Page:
Cluster clutter: New Knight Frank report doubts future demand for luxury complexes

(pic: Palm Golding Zim)

Cluster homes are all the rage in Zimbabwe, but property company Knight Frank says the trend may not be sustainable. The company has just released its analysis for the second half of 2023, which details the state of property developments, from residential to commercial sectors.

Here is what the company finds about property trends, including the average costs of buying and renting new properties.

Residential: Cluster future?

With low access to mortgages, “self-funded home construction continues to apace in low-income locations up to the affluent suburbs of the cities”, says Knight Frank.

In the last half of 2023, Marlborough, Sunridge, and Greencroft delivered some 59 three-bedroom units, while 30 more were being built. The company says over 100 two-bedroom and three-bedroom units were built in Meyrick Park, Greendale, and Newlands. Financial institutions and other corporations added over 400 units, from two-bed and three-bed homes across Zimbabwe.

Cluster homes in high-density areas cost between US$60,000 to US$80,000 per unit, and those in middle-density areas ranged from US$140,000 to US$250,000 per unit. Luxury apartments are in demand, and are being bought up “off-plan” – before construction starts. “Prices for these luxury properties can reach as high as US$500,000, reflecting the growing demand for upscale living options in the market.”

Knight Frank says of cluster properties: “The real estate landscape in Zimbabwe, particularly in Harare, sees a notable influx of cluster homes. However, the affordability of a single unit remains beyond the means of the average Zimbabwean, raising concerns about the sustainability of these projects in the near future.”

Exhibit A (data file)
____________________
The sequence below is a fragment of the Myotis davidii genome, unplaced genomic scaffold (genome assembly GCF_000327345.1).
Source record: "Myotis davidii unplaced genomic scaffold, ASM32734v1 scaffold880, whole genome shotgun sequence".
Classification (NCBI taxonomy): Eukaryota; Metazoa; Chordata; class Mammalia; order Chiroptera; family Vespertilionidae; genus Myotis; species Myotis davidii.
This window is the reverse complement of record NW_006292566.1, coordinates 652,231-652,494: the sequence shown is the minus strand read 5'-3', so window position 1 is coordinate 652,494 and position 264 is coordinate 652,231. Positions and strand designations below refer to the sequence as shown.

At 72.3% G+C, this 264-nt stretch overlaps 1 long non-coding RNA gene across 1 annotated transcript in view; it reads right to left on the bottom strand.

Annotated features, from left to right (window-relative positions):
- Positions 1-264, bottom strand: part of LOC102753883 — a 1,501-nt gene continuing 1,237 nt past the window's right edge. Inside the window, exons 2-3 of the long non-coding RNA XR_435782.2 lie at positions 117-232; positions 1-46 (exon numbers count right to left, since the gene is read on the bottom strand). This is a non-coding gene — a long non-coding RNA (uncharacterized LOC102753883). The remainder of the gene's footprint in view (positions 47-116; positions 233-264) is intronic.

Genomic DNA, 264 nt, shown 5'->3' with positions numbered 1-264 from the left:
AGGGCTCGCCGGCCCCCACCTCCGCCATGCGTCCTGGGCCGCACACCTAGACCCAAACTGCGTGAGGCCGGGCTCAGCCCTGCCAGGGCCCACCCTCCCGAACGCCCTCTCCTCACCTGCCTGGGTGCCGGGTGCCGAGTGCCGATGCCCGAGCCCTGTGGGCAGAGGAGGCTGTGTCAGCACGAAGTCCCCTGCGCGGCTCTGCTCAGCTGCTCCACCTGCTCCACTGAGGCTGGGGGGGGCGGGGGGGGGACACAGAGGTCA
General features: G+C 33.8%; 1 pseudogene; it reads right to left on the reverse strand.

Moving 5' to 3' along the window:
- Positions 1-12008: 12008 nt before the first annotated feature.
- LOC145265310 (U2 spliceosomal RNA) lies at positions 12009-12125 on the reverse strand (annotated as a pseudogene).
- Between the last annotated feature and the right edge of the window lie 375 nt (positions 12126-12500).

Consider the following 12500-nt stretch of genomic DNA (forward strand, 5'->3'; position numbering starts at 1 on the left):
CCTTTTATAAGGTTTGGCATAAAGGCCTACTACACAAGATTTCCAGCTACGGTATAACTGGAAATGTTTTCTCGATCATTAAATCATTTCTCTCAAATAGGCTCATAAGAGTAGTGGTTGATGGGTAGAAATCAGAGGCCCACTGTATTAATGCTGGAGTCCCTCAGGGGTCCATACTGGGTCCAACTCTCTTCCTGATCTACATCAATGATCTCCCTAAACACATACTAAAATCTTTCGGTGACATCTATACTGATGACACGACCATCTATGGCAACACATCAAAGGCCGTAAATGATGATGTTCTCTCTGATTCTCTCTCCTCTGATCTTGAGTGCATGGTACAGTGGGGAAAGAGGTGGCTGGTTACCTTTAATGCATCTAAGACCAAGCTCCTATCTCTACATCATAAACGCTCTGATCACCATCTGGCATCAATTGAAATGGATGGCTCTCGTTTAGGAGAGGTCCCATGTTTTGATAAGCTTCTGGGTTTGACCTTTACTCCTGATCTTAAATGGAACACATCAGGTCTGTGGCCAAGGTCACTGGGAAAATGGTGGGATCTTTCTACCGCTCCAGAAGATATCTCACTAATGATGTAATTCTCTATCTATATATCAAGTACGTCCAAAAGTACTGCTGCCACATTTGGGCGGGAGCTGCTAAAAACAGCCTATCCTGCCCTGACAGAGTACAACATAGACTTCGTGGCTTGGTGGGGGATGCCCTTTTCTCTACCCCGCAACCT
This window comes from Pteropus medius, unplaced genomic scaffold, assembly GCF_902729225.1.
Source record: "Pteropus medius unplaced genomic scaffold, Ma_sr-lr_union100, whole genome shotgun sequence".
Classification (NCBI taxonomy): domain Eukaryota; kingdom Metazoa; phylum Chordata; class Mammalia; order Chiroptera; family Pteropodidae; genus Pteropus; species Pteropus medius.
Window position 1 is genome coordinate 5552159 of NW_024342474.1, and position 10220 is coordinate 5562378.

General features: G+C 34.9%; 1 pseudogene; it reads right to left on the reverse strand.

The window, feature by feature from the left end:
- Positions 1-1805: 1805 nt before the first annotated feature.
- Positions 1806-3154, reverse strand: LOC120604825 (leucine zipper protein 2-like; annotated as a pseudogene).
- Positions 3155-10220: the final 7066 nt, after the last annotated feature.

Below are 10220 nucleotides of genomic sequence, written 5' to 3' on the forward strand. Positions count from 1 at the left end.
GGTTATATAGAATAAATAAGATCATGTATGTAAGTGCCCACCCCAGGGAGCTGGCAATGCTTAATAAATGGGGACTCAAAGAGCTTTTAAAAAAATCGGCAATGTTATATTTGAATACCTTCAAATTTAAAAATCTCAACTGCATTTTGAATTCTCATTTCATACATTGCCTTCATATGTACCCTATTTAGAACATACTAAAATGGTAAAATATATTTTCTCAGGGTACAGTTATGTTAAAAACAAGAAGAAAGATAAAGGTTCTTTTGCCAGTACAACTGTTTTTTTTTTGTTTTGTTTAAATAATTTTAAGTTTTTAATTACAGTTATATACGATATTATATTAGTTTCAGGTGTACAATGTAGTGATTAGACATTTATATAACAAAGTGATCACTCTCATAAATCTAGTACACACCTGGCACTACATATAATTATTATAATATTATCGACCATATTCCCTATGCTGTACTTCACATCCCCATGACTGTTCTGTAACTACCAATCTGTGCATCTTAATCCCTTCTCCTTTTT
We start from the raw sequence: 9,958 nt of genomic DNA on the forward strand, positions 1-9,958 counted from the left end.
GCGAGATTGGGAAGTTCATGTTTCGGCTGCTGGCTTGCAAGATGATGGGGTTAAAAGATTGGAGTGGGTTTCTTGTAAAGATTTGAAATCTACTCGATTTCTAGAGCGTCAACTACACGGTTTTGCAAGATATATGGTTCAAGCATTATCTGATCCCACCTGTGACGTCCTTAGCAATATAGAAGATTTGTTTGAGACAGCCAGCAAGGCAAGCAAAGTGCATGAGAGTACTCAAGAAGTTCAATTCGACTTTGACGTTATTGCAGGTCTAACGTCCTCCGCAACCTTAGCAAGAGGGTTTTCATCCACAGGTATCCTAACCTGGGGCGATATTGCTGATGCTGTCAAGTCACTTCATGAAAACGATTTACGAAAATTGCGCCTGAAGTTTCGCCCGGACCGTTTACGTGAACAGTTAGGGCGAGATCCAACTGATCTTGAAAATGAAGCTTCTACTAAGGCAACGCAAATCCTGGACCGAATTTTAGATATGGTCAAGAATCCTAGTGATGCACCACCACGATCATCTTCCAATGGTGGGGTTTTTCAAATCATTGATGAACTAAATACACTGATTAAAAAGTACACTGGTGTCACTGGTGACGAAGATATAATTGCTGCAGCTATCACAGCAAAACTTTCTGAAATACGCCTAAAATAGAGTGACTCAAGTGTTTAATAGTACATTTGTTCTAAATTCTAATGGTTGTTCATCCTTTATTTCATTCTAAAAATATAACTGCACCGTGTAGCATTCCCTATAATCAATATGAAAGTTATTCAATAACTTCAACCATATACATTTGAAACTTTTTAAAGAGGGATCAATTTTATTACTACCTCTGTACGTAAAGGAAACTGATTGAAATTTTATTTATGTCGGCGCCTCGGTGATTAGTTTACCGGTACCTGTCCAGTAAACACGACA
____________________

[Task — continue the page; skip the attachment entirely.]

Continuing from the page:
There is demand for low-cost housing, which Knight Frank says is an investment opportunity.

Offices: The CBD exodus

Companies are fleeing the CBD, now a mecca for small retailers, but construction of “new office development from both institutional and private entities in Zimbabwe remains low”.

Knight Frank says office complexes on Borrowdale Road are a model of where demand is. The Strand Corporate Office Park on Borrowdale Road, for example, has 10 subdivisions ranging between 7000 and just over 9,000 square meters. Rentals there are approximately US$125 per square metre.

Overall, suburban offices command monthly rentals of US$12 to US$15 per square metre.

Retail: Surprising demand

Knight Frank says in the CBD, landlords are adapting to demand from SMEs by subdividing buildings into smaller units ranging from 9 to 50 sqm. Monthly rental rates for such spaces have increased by 100% since 2022 to US$40 per square metre. For CBD spaces of 50 square metres, rentals range from US$ 17 to US$ 25 per square metre, Knight Frank says.

Up town, retail spaces are also in demand. The company notes the ongoing construction of Big Poppers Shopping Mall in Hogerty Hill. It will host retail – brands such as Bhola, Bathroom Boutique, and Transerv – plus fast-food joints and boutiques, all on 12,000 sqm. Developer African Horizon also plans a new complex in Rolf Valley.

Rental rates for the suburban retail space range from US$13 to US$ 17 per square metre.

Industrial: Repurposing in fashion

Knight Frank says there is “a growing interest from both local and foreign investors in warehouse space within Zimbabwe’s industrial market.” Demand is for storage, distribution, and logistics. A new development, says Knight Frank, is the Skyport Industrial Park near the airport, with 14 stands ranging from 7,000 to 31,000 square metres each, selling for an average US$60 per square metre.

Properties in Graniteside and parts of Willowvale are being repurposed for retail use. “No space is left idle, as makeshift shopping stalls measuring around 80 sqm have emerged, fetching monthly rental rates ranging from US$12 to US$15 per square metre.”